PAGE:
top of page

Collaboration over Competition: Benefits vs. Barriers

In the final post for the series Collaboration over Competition, I want to outline the benefits versus the barriers of this approach. As with any approach to parenting, there are positives and negatives and I find it important to bring both to the surface.


1. Cooperation and Connection:

- Strengthening Relationships: Collaborative activities at home, such as cooking, cleaning, or working on a project together, encourage family members to interact, communicate, and work together. This builds stronger bonds and promotes a sense of togetherness.

- Conflict Resolution: Collaboration often involves finding solutions to problems or differences in opinions. This can teach children important conflict resolution skills. Learning how to work through disagreements in a constructive manner is a valuable life skill.

- Sharing Responsibilities: By working together, families can share the responsibilities of maintaining the home. This fosters a sense of shared ownership in the household.

2. Develops Critical Thinking Skills:

- Problem-Solving: Collaborative tasks at home, whether it's planning a family event or tackling a home improvement project, require critical thinking and problem-solving skills. Participants must identify issues, brainstorm solutions, and make decisions.

- Creativity: Collaboration often sparks creativity as people share their ideas and build upon each other's thoughts. This encourages innovative thinking and creative problem-solving.

- Decision-Making: Collaborating on household decisions, such as managing daily routines, helps children understand the importance of making informed decisions and considering the consequences.

3. Promotes Autonomy:

- Independence: Collaboration doesn't mean doing everything together all the time. It also involves delegating tasks and trusting others to handle them. This promotes independence, as family members, including children, can take on responsibilities and tasks autonomously.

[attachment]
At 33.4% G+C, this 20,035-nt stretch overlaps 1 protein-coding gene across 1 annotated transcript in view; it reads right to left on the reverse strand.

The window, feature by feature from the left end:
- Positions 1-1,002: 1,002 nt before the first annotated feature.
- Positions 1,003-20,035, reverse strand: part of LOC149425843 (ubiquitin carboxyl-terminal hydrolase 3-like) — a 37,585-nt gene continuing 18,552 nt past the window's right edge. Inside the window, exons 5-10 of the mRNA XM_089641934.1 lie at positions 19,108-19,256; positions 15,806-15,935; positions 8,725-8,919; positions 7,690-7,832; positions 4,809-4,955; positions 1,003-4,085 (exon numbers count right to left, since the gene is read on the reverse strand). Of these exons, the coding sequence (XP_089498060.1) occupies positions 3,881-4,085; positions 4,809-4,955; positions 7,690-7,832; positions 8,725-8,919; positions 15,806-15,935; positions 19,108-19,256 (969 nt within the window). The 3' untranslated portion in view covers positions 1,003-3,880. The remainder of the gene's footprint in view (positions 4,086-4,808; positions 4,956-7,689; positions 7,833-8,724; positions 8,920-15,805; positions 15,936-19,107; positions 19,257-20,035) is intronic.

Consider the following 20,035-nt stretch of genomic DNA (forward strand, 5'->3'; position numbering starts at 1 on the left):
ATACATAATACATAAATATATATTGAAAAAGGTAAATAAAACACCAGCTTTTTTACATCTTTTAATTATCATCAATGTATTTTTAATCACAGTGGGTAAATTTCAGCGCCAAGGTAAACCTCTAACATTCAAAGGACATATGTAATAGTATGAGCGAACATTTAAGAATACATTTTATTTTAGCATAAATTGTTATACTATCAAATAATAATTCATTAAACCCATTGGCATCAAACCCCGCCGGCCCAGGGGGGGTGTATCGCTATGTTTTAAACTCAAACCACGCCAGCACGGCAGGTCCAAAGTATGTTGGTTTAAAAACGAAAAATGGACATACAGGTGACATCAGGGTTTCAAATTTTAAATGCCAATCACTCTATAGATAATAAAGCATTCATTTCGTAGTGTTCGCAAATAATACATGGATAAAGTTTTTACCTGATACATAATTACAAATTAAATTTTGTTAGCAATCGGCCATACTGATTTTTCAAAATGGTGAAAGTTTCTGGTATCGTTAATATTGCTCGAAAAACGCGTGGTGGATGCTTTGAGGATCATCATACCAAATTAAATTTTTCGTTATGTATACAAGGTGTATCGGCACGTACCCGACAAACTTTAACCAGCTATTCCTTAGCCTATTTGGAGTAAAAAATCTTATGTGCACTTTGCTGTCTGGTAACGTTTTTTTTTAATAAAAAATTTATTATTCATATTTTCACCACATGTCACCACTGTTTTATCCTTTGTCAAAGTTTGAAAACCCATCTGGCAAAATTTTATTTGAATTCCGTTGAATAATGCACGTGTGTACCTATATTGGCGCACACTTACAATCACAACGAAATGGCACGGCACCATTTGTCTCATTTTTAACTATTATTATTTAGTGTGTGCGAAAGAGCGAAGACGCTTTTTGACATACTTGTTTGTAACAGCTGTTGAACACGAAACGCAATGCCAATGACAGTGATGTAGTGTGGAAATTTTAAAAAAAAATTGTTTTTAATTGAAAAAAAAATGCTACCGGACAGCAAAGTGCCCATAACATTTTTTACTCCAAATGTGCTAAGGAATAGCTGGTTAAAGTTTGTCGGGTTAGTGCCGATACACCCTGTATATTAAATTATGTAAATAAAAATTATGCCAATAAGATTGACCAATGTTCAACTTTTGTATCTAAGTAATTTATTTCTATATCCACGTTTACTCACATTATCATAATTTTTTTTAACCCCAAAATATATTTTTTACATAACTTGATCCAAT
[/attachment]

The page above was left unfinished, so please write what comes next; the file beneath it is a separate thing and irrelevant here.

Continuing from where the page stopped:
- Skill Development: Collaborative efforts often require individuals to acquire new skills or improve existing ones. This learning process promotes personal growth and self-sufficiency.

- Accountability: When children have autonomy within a collaborative setting, they are accountable for their responsibilities. This sense of responsibility can translate into greater self-reliance and independence.


1. Requires Consistency:

- Time and Effort: Collaboration at home demands a consistent commitment of time and effort from all family members. Maintaining this consistency can be challenging, especially when people have busy schedules, conflicting priorities, or different expectations.

- Communication: Effective collaboration relies on clear and open communication. Inconsistencies in communication can lead to misunderstandings, making it difficult to work together harmoniously.

2. Doesn't Come Naturally:

- Differing Personalities: Family members often have varying personalities, preferences, and communication styles. These differences can make collaboration feel unnatural, as people may have to adapt to working with children who have contrasting approaches to tasks.

- Historical Dynamics: Past experiences, unresolved conflicts, or established roles within the household can hinder a natural inclination to collaborate. People may be resistant to change, especially if they are used to a particular way of doing things.

3. Requires Release of Control from Parents:

- Parental Responsibility: Parents often bear the primary responsibility for decision-making and tasks in the household. Releasing control and involving children in decision-making and responsibilities can be challenging, as parents may worry about the outcomes.

- Trust and Patience: Parents may need to have trust and patience as they delegate responsibilities and allow children to take on more autonomy. It can be difficult to let go of control and allow room for mistakes or learning experiences.

To summarize, collaboration in the home offers multiple benefits, including fostering cooperation and connection, developing critical thinking skills through problem-solving and creative thinking, and promoting autonomy by encouraging children to take on responsibilities and make independent decisions. These benefits not only contribute to a harmonious home environment but also equip children with valuable life skills that can be applied in various aspects of their lives. Additionally, several barriers can impede collaboration in the home. Overcoming these barriers may require a conscious effort to establish consistency and gradually release control from parents who traditionally hold most of the responsibility. Effective communication, trust-building, and a willingness to work through these challenges are essential for successful collaboration in the home.

If you find yourself wanting support in cultivating an environment that prioritizes collaboration (which in turn leads to cooperation and connection), I know just how to help you. Book a FREE Discovery Call with me to learn how to become the best version of yourself for your children.

As always, thanks for reading!


10 views0 comments

Recent Posts

See All


bottom of page